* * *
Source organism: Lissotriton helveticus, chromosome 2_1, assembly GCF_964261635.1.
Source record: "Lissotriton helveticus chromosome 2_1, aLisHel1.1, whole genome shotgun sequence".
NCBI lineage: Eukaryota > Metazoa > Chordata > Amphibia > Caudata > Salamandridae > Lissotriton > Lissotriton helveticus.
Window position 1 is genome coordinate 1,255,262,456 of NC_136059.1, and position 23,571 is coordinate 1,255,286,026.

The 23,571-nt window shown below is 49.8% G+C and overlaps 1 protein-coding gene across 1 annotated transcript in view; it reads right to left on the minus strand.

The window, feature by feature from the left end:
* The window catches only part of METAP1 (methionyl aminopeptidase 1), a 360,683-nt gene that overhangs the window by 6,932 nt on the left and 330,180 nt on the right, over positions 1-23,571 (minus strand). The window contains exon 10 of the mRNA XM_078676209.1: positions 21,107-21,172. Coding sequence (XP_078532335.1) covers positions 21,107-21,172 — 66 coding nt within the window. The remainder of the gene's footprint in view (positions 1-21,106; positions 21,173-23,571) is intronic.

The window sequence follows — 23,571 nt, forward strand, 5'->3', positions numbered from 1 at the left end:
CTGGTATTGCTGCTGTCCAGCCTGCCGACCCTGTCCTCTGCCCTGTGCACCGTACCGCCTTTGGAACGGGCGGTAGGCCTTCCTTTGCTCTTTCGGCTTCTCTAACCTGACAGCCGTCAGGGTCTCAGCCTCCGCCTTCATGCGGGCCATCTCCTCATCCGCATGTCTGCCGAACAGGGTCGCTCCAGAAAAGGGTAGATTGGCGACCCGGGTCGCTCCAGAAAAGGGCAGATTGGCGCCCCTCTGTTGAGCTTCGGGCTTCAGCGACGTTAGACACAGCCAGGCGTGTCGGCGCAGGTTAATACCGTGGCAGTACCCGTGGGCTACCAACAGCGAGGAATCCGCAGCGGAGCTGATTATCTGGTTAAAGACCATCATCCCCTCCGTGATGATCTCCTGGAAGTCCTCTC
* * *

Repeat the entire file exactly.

Source organism: Lissotriton helveticus, chromosome 2_1, assembly GCF_964261635.1.
Source record: "Lissotriton helveticus chromosome 2_1, aLisHel1.1, whole genome shotgun sequence".
NCBI lineage: Eukaryota > Metazoa > Chordata > Amphibia > Caudata > Salamandridae > Lissotriton > Lissotriton helveticus.
Window position 1 is genome coordinate 1,255,262,456 of NC_136059.1, and position 23,571 is coordinate 1,255,286,026.

The 23,571-nt window shown below is 49.8% G+C and overlaps 1 protein-coding gene across 1 annotated transcript in view; it reads right to left on the minus strand.

The window, feature by feature from the left end:
* The window catches only part of METAP1 (methionyl aminopeptidase 1), a 360,683-nt gene that overhangs the window by 6,932 nt on the left and 330,180 nt on the right, over positions 1-23,571 (minus strand). The window contains exon 10 of the mRNA XM_078676209.1: positions 21,107-21,172. Coding sequence (XP_078532335.1) covers positions 21,107-21,172 — 66 coding nt within the window. The remainder of the gene's footprint in view (positions 1-21,106; positions 21,173-23,571) is intronic.

The window sequence follows — 23,571 nt, forward strand, 5'->3', positions numbered from 1 at the left end:
CTGGTATTGCTGCTGTCCAGCCTGCCGACCCTGTCCTCTGCCCTGTGCACCGTACCGCCTTTGGAACGGGCGGTAGGCCTTCCTTTGCTCTTTCGGCTTCTCTAACCTGACAGCCGTCAGGGTCTCAGCCTCCGCCTTCATGCGGGCCATCTCCTCATCCGCATGTCTGCCGAACAGGGTCGCTCCAGAAAAGGGTAGATTGGCGACCCGGGTCGCTCCAGAAAAGGGCAGATTGGCGCCCCTCTGTTGAGCTTCGGGCTTCAGCGACGTTAGACACAGCCAGGCGTGTCGGCGCAGGTTAATACCGTGGCAGTACCCGTGGGCTACCAACAGCGAGGAATCCGCAGCGGAGCTGATTATCTGGTTAAAGACCATCATCCCCTCCGTGATGATCTCCTGGAAGTCCTCTC